After a sold-out run at the Young Vic Theatre in 2018, The Inheritance made its successful West End transfer to the Noel Coward Theatre.
The play, written by Matthew Lopez and performed in two parts, each over three hours in length, is a modern story set a generation after the AIDS epidemic and explores what it is like to be a modern gay man along with a bit of a look at the history of the LGBTQ+ community. The characters deal with their past as a community as well as their future. It’s also a play about love, inspiration and responsibility. Despite all those themes it addresses, the play luckily never loses sight of the personal stories and the beauty of the individual characters.
Set mainly in Manhattan, the play is separated into two distinct parts.
One of the main characters is Eric Glass, who is clearly the sympathetic character for the audiences. The character does grow, but also suffer a lot throughout the story. He is presented as a good man that has to go through bad things, but this does not mean that he isn’t weak. Kyle Soller, who plays Eric, gives an outstanding performance. He presents a person who has flaws that has the potential to harm himself rather than others. He makes the audience laugh, catches their attention and with his words he carries the audience deeper and deeper into the story. Soller fully embodied the character, bringing a energy and presence to the role that captives you, but also breaks your heart.
The character of Toby Darling seems to work in opposition to Eric. Despite their extremely different characteristics they start out in the story as a couple and even get engaged.Toby, played by Andrew Burnap, is one of the characters with the deepest and darkest secrets as well as one with radical flaws. His problem of dealing with rejection and loss drives him to extremes; always trying to fill the whole in him that was once filled by the relationship to Eric.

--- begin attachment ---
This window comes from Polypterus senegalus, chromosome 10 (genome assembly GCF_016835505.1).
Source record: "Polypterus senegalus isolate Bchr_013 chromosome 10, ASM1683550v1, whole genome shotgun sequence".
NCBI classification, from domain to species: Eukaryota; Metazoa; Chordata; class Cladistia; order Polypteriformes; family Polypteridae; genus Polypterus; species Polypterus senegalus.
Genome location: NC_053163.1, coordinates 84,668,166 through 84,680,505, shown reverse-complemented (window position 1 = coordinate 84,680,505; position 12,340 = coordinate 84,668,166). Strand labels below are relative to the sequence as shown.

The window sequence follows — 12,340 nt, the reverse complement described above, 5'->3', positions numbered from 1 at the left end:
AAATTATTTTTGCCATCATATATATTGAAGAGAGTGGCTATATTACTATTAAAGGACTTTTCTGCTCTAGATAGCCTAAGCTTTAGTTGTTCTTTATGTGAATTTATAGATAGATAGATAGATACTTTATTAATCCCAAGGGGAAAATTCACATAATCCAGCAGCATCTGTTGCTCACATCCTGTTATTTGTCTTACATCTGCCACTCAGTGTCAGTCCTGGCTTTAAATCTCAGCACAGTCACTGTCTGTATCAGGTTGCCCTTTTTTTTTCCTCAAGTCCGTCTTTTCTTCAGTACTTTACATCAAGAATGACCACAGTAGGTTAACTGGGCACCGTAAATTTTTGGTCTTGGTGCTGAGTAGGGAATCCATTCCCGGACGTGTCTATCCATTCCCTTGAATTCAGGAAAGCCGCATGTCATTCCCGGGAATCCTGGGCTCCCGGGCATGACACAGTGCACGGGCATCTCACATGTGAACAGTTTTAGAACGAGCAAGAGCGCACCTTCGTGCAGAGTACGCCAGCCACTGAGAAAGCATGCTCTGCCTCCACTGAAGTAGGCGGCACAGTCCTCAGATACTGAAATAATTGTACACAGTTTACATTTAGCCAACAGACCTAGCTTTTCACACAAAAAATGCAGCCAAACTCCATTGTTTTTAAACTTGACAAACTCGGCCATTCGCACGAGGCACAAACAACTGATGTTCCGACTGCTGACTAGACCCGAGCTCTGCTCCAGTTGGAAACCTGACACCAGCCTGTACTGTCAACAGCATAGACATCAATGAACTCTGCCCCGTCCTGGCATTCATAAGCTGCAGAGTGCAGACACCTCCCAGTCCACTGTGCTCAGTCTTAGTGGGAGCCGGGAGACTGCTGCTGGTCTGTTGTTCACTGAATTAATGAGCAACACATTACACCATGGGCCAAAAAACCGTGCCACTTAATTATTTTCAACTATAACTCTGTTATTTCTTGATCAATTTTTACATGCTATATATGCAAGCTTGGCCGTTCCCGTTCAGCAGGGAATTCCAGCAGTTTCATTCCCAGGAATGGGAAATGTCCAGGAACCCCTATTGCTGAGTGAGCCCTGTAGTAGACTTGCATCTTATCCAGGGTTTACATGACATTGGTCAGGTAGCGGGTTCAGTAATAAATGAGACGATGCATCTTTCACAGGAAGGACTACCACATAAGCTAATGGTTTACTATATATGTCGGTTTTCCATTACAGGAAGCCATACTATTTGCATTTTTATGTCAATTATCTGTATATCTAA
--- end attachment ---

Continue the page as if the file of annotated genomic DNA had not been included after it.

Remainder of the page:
The play also explores the question what the responsibility is for different generations of gay men to help young gay men find their place in this world while not forgetting the ones lost to AIDS. We live in a world in which everything happens so fast and damage can occur in seconds but to fix it again takes a lot longer. What will be our future?
Of course politics also plays a role in the play, whenever the topic is on the AIDS crisis, it’s also about politics, but The Inheritance also explores this on a new level. It’s interesting and useful having a character such as Henry, a wealth gay Republican who survived through the years of the crisis, illustrate that the themes and issues of the play affect people from all walks of life.
While the casting in this production was on point, you can’t deny that Samuel H. Levine deserves a lot of respect for his performance. He has the unenviable task of bringing to life, not only the young man who wants his story to be told, but also stars as both Adam and Leo in the modern day. This is very complex as Adam and Leo both exist in Eric’s world and fulfill important roles. They both interact in a way that has a hard impact on Eric and Toby. Leo and Adam are so different that it doesn’t take long to notice when Levine swaps from one character to another, even if he didn’t had the costume change. You really have to see Levine act as the way he does it is so brave and intense. I loved it.
The Inheritance is a play you have to be open-minded for because of its length and complexity. Even with its hard topics and complex thoughts and questions, it manages to have a great energy through the use of the two stories. And it’s very funny. You’ll laugh, you’ll cry, you’ll experience heartbreak. This play is like life itself. A tragic masterpiece.
The Inheritance plays until January 19.
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